When the animals are asleep, the leaves have fallen, and the beauty of nature is hidden away

When bad habits taunt us with hopelessness and regrets

When we are tired of trying, ready to let go, and considering the advantages of giving up

When the sun is covered in clouds, the temperature stays too low all day and all night, the wind bites, and water from the sky brings death and not life

When all the superficiality of life dies away to leave a stark, raw reality

This is where He searches for us. He finds us, wading through the garbage and chains of our existence to give us some of His. The Light shines in our darkness, and we can’t begin to grasp it. We would be crazy to hope for light. He would be crazy to give it to people like us…so He does. His still, small voice, great in power and in mercy, reaches warmly toward our frozen hearts…and we begin to live; we begin to move; we begin to have an identity, and a hope.

I am drawn to the light in this dead, dark stillness. I know I’m crazy to look for it here, but I can focus better here without all that other stuff shouting at me. In the light, I can see Him better, and I can see myself a little better, too. I begin to understand how He sees me, about what’s actually crazy in my life. I am able to share a little light, a little hope with those other crazies I can reach in the dark.

He’s crazy, too, you know…about me, about all of us. He brings His light, His warm love, His power and truth to loonies like me who get the insane notion to come here on purpose…He shines for us just because we’re here to be found. He sends his light just because there are crazy people who hope that He will, who look for light in this light-less place, who know He must be here if He is anywhere. And He is here.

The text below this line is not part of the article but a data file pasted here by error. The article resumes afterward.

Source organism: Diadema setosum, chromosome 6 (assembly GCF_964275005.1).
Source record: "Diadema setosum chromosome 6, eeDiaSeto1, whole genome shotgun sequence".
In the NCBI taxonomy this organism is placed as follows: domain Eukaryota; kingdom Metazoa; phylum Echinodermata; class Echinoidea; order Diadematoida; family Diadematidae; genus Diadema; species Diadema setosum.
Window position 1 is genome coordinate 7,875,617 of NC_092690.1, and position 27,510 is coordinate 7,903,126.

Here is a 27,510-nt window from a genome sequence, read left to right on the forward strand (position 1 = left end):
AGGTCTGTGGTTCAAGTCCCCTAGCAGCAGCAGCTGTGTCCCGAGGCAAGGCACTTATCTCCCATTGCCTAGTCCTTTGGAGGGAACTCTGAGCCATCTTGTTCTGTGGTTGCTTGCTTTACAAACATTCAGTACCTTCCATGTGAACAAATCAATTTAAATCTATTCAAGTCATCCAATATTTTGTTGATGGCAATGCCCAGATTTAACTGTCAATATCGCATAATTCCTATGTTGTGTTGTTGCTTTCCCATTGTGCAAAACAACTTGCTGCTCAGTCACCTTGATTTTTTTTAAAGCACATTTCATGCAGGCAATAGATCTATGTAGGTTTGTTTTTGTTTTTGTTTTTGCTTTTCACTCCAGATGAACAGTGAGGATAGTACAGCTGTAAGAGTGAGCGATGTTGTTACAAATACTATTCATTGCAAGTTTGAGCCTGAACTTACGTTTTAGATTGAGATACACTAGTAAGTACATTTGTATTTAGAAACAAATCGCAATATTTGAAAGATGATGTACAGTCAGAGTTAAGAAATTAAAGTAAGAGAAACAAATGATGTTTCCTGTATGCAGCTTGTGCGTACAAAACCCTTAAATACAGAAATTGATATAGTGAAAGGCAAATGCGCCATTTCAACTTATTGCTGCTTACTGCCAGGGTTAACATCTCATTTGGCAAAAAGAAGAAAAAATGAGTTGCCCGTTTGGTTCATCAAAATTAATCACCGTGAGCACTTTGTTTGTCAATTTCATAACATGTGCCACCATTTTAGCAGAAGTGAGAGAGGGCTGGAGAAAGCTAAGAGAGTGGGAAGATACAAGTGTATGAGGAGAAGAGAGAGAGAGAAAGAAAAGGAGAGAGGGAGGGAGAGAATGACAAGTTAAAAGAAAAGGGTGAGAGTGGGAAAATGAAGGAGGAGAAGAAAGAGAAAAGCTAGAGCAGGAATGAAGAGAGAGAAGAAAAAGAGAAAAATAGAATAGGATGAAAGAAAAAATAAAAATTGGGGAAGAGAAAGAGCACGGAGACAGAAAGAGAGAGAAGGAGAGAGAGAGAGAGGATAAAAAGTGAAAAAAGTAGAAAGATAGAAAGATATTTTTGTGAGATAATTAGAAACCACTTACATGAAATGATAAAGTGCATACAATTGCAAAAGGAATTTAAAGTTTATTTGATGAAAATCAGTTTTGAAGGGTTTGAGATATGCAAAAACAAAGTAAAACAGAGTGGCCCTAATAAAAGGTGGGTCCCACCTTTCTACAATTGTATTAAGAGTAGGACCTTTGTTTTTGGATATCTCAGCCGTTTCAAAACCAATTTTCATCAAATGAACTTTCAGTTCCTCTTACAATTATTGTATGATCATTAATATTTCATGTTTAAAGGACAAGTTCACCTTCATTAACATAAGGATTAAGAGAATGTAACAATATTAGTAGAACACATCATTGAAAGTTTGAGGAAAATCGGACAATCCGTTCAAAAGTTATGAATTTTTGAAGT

He is more real than the dark, the bills, the pain, or the loneliness.

He is more valuable than the gifts, or the possessions, or the power.

He is more sustaining than the food, the vitamins, the drugs, or the exercise.

He is more nourishing than the music, the air, or the view.

He is more beautiful than what we can see, or hear, or write.

He is more enduring than the winter, the noise, our promises, or our memories.

He is more secure than the shelter, the insurance, the loopholes, or the stash.

He is more true than the gurus, the experts, the experience, or the training.

He is more entrancing than the new app, new game, new gossip, or new show.

He is more adventurous than the business, the battle, the relationship, or life itself.

He is more peaceful than the vacation, the sleep, the headphones, or the therapy.

He is more faithful than the friends, family, spouse, the children, or even the sunrise.

He is more our Lord than the bad habits, the schedules, the rat race, or the fix.

He is more joy than all the holidays, successes, pleasures, people, and all of nature put together.

He is Light. The Light who shines for us when we can’t even remember light. He is Light for the crazies, the lost, the broken. He is light because He knows broken isn’t our final destiny. He shines for us because He knows lost isn’t where we were made to live. He came to us because He knows that crazy is what it takes to go looking for Him. As long as we try to be normal, we spend our lives searching for all that He is, and never find it without finding Him first. Actually, He finds us…

He is the Light for the crazies. Has He found you like He found me? Maybe you should look for Him in the only place a crazy person would look for light in your life. I bet that, in the middle of broken, lost, dark, dead nothingness, where no one else would be if they had any sense, there’s a light shining for you, too. He’s going to go crazy when He finds you.